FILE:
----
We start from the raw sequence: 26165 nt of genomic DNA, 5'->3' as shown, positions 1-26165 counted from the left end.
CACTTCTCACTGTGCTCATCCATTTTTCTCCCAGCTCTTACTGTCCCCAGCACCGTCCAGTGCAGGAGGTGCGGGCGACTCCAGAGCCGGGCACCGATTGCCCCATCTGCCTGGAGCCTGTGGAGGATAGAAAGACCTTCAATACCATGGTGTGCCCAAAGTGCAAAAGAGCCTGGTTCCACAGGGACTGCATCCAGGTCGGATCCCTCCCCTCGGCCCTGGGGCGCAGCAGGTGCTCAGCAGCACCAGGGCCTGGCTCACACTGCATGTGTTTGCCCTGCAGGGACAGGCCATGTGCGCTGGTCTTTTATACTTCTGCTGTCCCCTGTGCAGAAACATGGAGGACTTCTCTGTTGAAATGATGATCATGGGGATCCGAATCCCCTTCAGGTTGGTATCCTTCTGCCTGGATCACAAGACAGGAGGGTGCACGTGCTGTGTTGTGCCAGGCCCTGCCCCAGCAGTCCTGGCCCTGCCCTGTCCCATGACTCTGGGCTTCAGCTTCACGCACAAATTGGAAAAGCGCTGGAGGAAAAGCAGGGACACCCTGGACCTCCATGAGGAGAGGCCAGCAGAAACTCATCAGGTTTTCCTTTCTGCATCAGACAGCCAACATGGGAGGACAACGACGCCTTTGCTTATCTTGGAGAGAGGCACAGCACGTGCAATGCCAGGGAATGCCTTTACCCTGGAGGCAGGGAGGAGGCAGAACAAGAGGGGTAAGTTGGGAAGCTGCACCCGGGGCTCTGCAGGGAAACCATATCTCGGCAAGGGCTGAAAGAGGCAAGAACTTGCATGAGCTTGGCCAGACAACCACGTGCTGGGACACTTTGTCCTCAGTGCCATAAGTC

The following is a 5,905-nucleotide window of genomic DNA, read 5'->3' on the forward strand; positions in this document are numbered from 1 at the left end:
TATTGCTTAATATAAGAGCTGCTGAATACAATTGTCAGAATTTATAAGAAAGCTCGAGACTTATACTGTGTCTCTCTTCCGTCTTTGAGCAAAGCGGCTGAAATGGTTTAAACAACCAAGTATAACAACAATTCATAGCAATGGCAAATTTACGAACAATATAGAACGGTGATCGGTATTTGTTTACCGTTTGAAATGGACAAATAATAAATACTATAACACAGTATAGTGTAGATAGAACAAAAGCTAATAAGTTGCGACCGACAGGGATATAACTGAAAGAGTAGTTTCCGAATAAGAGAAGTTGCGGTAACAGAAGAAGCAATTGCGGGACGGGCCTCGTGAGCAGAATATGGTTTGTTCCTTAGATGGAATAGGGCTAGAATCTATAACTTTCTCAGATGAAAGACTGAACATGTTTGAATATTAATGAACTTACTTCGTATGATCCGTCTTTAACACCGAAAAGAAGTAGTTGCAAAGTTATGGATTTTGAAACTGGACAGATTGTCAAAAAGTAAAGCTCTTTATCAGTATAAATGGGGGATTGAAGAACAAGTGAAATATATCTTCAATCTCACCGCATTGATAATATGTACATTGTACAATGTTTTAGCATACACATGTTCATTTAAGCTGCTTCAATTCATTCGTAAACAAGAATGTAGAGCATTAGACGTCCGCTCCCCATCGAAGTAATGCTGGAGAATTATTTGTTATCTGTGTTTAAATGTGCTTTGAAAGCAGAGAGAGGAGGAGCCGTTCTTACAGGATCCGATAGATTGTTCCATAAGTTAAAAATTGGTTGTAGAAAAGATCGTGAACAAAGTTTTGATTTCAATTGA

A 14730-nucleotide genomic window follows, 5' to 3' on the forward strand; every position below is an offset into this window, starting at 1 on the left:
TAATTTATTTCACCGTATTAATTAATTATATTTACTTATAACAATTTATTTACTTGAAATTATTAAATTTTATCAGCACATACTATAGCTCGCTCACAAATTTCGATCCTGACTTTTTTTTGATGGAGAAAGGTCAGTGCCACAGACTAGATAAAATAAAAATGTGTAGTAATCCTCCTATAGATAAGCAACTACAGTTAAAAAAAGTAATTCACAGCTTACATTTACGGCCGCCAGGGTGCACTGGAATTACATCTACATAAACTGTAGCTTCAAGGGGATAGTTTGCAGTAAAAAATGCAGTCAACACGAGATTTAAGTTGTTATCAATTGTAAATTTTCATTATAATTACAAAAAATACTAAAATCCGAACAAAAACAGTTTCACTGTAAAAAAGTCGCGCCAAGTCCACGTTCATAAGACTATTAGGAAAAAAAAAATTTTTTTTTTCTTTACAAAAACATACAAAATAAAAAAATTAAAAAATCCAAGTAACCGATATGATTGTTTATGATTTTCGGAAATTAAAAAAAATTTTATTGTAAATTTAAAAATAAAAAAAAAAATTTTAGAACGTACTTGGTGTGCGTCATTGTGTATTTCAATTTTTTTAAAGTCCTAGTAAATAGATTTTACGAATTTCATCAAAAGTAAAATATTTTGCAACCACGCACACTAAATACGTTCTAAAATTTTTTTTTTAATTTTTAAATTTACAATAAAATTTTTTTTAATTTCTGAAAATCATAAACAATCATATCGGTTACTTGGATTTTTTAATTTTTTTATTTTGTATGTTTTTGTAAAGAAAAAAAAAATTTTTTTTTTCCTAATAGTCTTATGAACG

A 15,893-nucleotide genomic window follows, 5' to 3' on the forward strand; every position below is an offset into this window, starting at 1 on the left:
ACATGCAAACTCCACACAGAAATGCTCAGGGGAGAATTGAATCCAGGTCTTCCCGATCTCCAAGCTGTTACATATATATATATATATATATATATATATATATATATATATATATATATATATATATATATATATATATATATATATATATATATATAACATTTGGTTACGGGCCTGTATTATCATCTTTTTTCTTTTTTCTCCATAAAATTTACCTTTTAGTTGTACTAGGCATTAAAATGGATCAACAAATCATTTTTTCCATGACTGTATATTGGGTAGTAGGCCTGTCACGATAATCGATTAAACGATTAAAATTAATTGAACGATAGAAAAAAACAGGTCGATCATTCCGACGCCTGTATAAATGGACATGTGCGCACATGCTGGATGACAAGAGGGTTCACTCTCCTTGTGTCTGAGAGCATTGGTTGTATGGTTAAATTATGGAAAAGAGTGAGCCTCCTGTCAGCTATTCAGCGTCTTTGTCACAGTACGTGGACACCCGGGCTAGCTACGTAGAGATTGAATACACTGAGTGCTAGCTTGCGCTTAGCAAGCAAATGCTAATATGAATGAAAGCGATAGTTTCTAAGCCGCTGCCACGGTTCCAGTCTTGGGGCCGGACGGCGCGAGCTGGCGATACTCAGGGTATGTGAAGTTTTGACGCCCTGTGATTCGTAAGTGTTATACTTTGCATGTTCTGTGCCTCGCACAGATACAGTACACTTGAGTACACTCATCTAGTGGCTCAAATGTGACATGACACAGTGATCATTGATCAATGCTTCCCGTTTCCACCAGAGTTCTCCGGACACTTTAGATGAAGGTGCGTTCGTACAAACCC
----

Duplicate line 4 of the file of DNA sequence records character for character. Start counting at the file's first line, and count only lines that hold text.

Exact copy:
TATTGCTTAATATAAGAGCTGCTGAATACAATTGTCAGAATTTATAAGAAAGCTCGAGACTTATACTGTGTCTCTCTTCCGTCTTTGAGCAAAGCGGCTGAAATGGTTTAAACAACCAAGTATAACAACAATTCATAGCAATGGCAAATTTACGAACAATATAGAACGGTGATCGGTATTTGTTTACCGTTTGAAATGGACAAATAATAAATACTATAACACAGTATAGTGTAGATAGAACAAAAGCTAATAAGTTGCGACCGACAGGGATATAACTGAAAGAGTAGTTTCCGAATAAGAGAAGTTGCGGTAACAGAAGAAGCAATTGCGGGACGGGCCTCGTGAGCAGAATATGGTTTGTTCCTTAGATGGAATAGGGCTAGAATCTATAACTTTCTCAGATGAAAGACTGAACATGTTTGAATATTAATGAACTTACTTCGTATGATCCGTCTTTAACACCGAAAAGAAGTAGTTGCAAAGTTATGGATTTTGAAACTGGACAGATTGTCAAAAAGTAAAGCTCTTTATCAGTATAAATGGGGGATTGAAGAACAAGTGAAATATATCTTCAATCTCACCGCATTGATAATATGTACATTGTACAATGTTTTAGCATACACATGTTCATTTAAGCTGCTTCAATTCATTCGTAAACAAGAATGTAGAGCATTAGACGTCCGCTCCCCATCGAAGTAATGCTGGAGAATTATTTGTTATCTGTGTTTAAATGTGCTTTGAAAGCAGAGAGAGGAGGAGCCGTTCTTACAGGATCCGATAGATTGTTCCATAAGTTAAAAATTGGTTGTAGAAAAGATCGTGAACAAAGTTTTGATTTCAATTGA